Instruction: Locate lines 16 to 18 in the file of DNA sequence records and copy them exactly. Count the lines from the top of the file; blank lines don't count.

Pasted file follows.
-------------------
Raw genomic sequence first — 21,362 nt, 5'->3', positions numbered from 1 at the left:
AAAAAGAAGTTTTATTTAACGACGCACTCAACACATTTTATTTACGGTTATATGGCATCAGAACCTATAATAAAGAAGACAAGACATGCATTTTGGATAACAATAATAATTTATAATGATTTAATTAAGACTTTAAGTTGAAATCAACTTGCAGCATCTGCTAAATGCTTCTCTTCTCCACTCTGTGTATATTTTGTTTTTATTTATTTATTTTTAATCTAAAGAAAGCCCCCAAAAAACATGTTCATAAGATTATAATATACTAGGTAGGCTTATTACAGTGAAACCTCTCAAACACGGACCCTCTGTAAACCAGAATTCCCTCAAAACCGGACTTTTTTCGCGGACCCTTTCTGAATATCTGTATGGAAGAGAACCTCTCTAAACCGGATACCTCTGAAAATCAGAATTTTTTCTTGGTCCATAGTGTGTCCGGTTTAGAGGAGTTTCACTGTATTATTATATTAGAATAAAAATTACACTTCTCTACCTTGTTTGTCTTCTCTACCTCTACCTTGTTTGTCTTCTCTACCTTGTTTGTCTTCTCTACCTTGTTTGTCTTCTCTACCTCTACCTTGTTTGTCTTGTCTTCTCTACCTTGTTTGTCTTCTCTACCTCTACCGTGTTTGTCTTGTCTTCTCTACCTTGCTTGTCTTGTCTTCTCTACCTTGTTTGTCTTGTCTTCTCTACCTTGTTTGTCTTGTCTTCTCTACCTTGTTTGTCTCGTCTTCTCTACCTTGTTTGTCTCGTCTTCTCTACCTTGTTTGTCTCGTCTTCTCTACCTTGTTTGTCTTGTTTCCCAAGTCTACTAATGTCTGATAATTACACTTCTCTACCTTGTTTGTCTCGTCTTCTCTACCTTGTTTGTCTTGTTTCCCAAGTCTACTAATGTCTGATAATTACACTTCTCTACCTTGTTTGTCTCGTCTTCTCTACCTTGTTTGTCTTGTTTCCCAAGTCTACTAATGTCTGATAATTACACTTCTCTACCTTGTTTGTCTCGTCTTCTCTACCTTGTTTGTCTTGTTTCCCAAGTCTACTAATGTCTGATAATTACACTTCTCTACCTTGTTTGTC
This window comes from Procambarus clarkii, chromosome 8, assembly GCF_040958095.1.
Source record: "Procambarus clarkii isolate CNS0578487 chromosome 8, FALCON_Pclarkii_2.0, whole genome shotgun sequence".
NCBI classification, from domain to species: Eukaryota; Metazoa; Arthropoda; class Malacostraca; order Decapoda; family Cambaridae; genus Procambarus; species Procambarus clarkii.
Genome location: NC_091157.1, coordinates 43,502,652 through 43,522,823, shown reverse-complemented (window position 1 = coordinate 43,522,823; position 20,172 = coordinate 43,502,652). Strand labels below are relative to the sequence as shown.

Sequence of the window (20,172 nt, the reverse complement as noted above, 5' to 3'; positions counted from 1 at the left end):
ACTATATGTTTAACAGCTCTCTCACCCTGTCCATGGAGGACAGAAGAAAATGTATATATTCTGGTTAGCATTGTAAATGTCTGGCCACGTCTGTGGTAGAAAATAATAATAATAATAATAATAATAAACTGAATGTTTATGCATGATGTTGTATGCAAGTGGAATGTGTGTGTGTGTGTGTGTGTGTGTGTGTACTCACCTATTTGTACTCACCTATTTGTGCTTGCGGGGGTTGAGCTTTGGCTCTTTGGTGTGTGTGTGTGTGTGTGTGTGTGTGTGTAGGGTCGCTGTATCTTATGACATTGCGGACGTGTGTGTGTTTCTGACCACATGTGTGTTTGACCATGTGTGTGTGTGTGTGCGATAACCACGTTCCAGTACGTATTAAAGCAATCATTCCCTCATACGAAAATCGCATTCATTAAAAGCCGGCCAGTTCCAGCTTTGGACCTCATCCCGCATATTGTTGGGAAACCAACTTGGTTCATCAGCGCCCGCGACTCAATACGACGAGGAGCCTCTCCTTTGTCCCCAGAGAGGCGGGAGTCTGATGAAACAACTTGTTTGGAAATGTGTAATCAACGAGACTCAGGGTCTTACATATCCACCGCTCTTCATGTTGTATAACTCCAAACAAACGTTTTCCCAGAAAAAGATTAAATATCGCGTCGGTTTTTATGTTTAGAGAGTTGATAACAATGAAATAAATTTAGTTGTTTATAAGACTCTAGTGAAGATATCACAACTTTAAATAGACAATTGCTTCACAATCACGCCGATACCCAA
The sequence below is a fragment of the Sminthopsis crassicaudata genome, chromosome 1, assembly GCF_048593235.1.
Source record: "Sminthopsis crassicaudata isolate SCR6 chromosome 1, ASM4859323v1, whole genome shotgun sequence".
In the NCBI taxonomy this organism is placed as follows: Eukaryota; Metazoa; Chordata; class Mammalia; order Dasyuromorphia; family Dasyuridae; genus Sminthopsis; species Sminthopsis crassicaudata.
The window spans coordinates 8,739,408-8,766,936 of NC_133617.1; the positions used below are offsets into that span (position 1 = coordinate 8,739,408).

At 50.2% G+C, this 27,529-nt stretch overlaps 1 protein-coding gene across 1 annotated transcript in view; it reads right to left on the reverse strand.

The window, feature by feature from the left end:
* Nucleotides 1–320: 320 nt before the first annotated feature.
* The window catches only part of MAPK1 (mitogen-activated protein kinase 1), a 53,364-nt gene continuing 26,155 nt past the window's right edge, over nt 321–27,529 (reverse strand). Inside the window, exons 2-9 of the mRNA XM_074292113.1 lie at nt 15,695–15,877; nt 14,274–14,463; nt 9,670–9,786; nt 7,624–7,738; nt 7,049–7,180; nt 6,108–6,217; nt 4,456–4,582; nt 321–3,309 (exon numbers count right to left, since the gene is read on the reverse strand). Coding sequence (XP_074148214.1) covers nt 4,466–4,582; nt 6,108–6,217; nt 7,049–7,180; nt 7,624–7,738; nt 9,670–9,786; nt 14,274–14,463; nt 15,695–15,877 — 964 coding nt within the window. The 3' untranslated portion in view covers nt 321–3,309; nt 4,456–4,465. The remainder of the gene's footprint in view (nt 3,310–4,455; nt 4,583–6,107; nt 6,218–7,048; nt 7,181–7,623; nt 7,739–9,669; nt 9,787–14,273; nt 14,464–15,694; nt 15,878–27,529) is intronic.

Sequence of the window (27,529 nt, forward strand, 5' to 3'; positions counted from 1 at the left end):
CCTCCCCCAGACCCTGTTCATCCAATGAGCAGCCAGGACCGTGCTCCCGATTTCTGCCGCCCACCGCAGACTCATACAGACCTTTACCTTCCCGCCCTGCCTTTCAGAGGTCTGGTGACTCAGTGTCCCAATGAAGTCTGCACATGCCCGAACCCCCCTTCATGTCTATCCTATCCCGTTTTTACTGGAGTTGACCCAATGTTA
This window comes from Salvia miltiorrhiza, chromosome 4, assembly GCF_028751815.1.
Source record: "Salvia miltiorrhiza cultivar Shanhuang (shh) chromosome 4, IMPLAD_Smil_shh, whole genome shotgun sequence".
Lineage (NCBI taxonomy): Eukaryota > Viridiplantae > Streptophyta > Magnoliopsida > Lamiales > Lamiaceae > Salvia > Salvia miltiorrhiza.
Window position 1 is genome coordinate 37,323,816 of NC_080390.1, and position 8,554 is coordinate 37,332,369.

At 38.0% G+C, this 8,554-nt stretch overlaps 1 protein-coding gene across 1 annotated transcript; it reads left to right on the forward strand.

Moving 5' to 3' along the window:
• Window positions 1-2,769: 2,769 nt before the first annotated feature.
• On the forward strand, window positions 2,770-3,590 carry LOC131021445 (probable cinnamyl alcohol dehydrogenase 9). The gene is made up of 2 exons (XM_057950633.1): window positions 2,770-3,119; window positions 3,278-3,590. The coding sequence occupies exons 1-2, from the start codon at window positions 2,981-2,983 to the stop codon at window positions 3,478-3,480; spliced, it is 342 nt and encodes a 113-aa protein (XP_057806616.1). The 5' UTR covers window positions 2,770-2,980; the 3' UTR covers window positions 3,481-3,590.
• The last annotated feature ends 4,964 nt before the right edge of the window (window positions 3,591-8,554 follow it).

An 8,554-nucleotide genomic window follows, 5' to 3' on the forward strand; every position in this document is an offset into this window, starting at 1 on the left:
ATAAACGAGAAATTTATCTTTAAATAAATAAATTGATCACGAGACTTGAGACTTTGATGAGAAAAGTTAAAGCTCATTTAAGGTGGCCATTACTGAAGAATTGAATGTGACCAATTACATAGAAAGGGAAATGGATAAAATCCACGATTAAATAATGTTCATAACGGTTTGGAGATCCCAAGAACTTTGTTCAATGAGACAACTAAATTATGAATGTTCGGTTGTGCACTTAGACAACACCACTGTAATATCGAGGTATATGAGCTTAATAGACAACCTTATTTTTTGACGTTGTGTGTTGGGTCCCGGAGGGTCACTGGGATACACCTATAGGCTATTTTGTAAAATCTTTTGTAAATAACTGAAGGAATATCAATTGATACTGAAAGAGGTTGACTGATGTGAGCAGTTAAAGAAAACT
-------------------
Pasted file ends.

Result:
* The window catches only part of MAPK1 (mitogen-activated protein kinase 1), a 53,364-nt gene continuing 26,155 nt past the window's right edge, over nt 321–27,529 (reverse strand). Inside the window, exons 2-9 of the mRNA XM_074292113.1 lie at nt 15,695–15,877; nt 14,274–14,463; nt 9,670–9,786; nt 7,624–7,738; nt 7,049–7,180; nt 6,108–6,217; nt 4,456–4,582; nt 321–3,309 (exon numbers count right to left, since the gene is read on the reverse strand). Coding sequence (XP_074148214.1) covers nt 4,466–4,582; nt 6,108–6,217; nt 7,049–7,180; nt 7,624–7,738; nt 9,670–9,786; nt 14,274–14,463; nt 15,695–15,877 — 964 coding nt within the window. The 3' untranslated portion in view covers nt 321–3,309; nt 4,456–4,465. The remainder of the gene's footprint in view (nt 3,310–4,455; nt 4,583–6,107; nt 6,218–7,048; nt 7,181–7,623; nt 7,739–9,669; nt 9,787–14,273; nt 14,464–15,694; nt 15,878–27,529) is intronic.

Sequence of the window (27,529 nt, forward strand, 5' to 3'; positions counted from 1 at the left end):
CCTCCCCCAGACCCTGTTCATCCAATGAGCAGCCAGGACCGTGCTCCCGATTTCTGCCGCCCACCGCAGACTCATACAGACCTTTACCTTCCCGCCCTGCCTTTCAGAGGTCTGGTGACTCAGTGTCCCAATGAAGTCTGCACATGCCCGAACCCCCCTTCATGTCTATCCTATCCCGTTTTTACTGGAGTTGACCCAATGTTA